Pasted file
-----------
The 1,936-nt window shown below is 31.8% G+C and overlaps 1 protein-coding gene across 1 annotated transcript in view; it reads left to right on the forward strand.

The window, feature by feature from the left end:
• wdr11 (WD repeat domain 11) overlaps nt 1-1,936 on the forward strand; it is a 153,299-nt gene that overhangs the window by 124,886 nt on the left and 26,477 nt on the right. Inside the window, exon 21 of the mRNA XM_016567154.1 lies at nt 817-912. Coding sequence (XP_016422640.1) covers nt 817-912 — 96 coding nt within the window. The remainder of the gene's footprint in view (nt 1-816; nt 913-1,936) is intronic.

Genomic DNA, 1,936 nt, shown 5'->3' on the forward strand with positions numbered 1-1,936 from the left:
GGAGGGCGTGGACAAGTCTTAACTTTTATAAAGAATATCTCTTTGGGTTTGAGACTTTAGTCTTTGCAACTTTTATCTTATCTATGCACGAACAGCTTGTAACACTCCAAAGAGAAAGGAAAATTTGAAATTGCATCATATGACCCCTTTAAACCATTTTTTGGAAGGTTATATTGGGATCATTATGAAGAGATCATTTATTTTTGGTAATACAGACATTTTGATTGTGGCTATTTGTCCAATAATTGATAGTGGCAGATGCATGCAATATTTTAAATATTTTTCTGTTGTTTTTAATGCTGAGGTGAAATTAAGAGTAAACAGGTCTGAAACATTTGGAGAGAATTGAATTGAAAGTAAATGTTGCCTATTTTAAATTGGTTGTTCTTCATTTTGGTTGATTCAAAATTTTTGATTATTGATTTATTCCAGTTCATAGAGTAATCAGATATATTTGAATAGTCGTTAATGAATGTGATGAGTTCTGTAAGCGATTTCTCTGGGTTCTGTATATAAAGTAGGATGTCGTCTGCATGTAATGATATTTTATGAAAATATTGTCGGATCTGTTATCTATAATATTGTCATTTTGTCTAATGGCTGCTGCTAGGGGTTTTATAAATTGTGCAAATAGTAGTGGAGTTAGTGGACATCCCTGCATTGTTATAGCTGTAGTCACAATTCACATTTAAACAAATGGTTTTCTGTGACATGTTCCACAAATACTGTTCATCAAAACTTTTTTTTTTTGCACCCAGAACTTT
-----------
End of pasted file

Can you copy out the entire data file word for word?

The 1,936-nt window shown below is 31.8% G+C and overlaps 1 protein-coding gene across 1 annotated transcript in view; it reads left to right on the forward strand.

The window, feature by feature from the left end:
• wdr11 (WD repeat domain 11) overlaps nt 1-1,936 on the forward strand; it is a 153,299-nt gene that overhangs the window by 124,886 nt on the left and 26,477 nt on the right. Inside the window, exon 21 of the mRNA XM_016567154.1 lies at nt 817-912. Coding sequence (XP_016422640.1) covers nt 817-912 — 96 coding nt within the window. The remainder of the gene's footprint in view (nt 1-816; nt 913-1,936) is intronic.

Genomic DNA, 1,936 nt, shown 5'->3' on the forward strand with positions numbered 1-1,936 from the left:
GGAGGGCGTGGACAAGTCTTAACTTTTATAAAGAATATCTCTTTGGGTTTGAGACTTTAGTCTTTGCAACTTTTATCTTATCTATGCACGAACAGCTTGTAACACTCCAAAGAGAAAGGAAAATTTGAAATTGCATCATATGACCCCTTTAAACCATTTTTTGGAAGGTTATATTGGGATCATTATGAAGAGATCATTTATTTTTGGTAATACAGACATTTTGATTGTGGCTATTTGTCCAATAATTGATAGTGGCAGATGCATGCAATATTTTAAATATTTTTCTGTTGTTTTTAATGCTGAGGTGAAATTAAGAGTAAACAGGTCTGAAACATTTGGAGAGAATTGAATTGAAAGTAAATGTTGCCTATTTTAAATTGGTTGTTCTTCATTTTGGTTGATTCAAAATTTTTGATTATTGATTTATTCCAGTTCATAGAGTAATCAGATATATTTGAATAGTCGTTAATGAATGTGATGAGTTCTGTAAGCGATTTCTCTGGGTTCTGTATATAAAGTAGGATGTCGTCTGCATGTAATGATATTTTATGAAAATATTGTCGGATCTGTTATCTATAATATTGTCATTTTGTCTAATGGCTGCTGCTAGGGGTTTTATAAATTGTGCAAATAGTAGTGGAGTTAGTGGACATCCCTGCATTGTTATAGCTGTAGTCACAATTCACATTTAAACAAATGGTTTTCTGTGACATGTTCCACAAATACTGTTCATCAAAACTTTTTTTTTTTGCACCCAGAACTTT